Could this be the smallest visitor center in America?

Haunted Burger serves mile high burgers with a great view...

One of the neatest shops in town had all kinds of kaleidoscopes, including this one at the entrance that focused in on a planter. Both the planter and the kaleidoscope turned for a really neat effect.

A sample view from almost anywhere in Jerome:

Red Rock Country

Marilyn found some literature at the Sedona Chamber of Commerce that said (this is a paraphrase only) that while God had certainly created the Grand Canyon, He had obviously chosen Sedona as the place where He wished to reside. Two things: That sounds a bit presumptuous and self serving to me. And I think who ever came up with that line had never been to Alaska - my personal choice as to the earthly domain of God, assuming He has chosen one.

But having said that, I am quite willing to admit that the Sedona area just might run a close second to the Big A in that regard. Our friend Miss Joan and other SW lovers will certainly want to continue the discussion. They do have their points! Maybe. I say MAYBE Arizona is the second most beautiful state we have visited. In addition to its natural beauty and majesty, there is always something new and exciting to do and see. Our time here has been well spent.

For some of the day to day doings in the Sedona area, I will refer you to the LinKen Travels. Marilyn's cousin Ken and wife Linda have spent the week here with us and already done a superb job of retelling the story of the week. All you need do to read that blog is click on the in line link provided in this paragraph. See the March 4 post entitled "Sedona Area." Lots of still shots and one, two, three slide shows! See? I told you there was a lot to do here!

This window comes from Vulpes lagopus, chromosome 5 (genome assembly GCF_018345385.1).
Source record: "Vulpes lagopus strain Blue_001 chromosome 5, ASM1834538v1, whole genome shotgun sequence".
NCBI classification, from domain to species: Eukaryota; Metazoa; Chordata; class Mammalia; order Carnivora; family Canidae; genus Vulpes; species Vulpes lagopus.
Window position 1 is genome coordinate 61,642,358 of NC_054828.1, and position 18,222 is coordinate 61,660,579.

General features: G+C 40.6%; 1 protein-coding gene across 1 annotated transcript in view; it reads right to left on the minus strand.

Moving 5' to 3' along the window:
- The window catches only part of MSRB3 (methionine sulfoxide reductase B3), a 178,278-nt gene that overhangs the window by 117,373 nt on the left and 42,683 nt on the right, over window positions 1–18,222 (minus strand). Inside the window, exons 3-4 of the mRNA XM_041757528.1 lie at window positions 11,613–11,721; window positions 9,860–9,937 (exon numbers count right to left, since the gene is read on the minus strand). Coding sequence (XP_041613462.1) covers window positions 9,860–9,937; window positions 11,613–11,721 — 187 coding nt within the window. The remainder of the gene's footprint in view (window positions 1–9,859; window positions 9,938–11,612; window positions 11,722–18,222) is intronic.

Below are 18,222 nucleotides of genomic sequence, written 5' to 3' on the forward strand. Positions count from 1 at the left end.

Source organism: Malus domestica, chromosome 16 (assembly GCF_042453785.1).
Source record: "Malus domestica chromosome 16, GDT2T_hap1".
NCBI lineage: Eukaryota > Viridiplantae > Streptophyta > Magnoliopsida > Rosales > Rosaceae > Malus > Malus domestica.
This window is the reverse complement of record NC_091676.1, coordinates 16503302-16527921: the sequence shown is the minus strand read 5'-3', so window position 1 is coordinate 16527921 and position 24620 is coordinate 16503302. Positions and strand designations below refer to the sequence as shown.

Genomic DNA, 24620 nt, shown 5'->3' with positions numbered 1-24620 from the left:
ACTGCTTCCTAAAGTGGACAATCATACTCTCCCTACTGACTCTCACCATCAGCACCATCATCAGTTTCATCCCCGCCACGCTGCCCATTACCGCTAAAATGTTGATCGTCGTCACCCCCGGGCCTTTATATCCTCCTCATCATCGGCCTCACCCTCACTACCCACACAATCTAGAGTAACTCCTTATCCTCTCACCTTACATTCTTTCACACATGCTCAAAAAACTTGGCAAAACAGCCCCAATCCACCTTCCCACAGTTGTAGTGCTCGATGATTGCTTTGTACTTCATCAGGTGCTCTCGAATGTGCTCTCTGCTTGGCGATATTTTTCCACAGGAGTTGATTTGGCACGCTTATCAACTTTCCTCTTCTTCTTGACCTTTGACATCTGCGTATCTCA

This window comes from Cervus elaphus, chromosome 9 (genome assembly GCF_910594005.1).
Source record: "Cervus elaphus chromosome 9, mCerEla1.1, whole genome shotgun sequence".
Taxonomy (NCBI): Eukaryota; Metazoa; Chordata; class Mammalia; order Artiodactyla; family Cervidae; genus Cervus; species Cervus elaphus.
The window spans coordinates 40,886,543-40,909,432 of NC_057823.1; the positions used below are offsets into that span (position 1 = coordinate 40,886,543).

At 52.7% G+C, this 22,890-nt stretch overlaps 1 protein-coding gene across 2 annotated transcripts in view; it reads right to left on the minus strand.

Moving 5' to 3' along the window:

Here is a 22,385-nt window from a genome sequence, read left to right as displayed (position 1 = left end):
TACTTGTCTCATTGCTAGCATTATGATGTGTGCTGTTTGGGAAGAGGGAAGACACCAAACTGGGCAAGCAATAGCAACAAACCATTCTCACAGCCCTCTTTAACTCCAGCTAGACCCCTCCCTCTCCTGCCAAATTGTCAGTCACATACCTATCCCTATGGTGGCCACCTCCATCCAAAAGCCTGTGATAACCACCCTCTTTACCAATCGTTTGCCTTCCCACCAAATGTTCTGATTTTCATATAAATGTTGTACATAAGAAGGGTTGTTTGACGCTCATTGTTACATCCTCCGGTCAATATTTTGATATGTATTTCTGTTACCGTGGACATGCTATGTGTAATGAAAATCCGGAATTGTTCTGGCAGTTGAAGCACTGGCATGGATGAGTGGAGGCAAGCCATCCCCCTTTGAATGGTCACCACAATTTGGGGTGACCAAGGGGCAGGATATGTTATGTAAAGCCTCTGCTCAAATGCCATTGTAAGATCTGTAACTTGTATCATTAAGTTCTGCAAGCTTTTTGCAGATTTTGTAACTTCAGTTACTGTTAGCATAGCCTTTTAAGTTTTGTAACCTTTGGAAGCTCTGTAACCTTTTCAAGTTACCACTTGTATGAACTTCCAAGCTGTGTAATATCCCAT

For this post, I'd like to focus on the sights we found in Red Rock Country- Sedona, and the Village of Oak Creek area- the countryside and a few of the stops along the way.

Thursday, March 5, 2009

Cosmic Quad Riders....OR...Sunny and Sher

As the stars and the heavens and the powers that be would have it - we wound up in Cottonwood, Arizona, right outside of Sedona and the Red Rock State Park area, parked right next to one of the Cosmic Cousin Couples, Ken (Marilyn's cousin) and Linda. We don't really plan it this way, but our paths cross with regularity it seems and we sometimes wind up at exactly the same place at the same time. It's a wonderful coincidence when it happens and we always welcome the fun times we have when it does. Here's a shout out to the other Cosmics, Bob and Susan!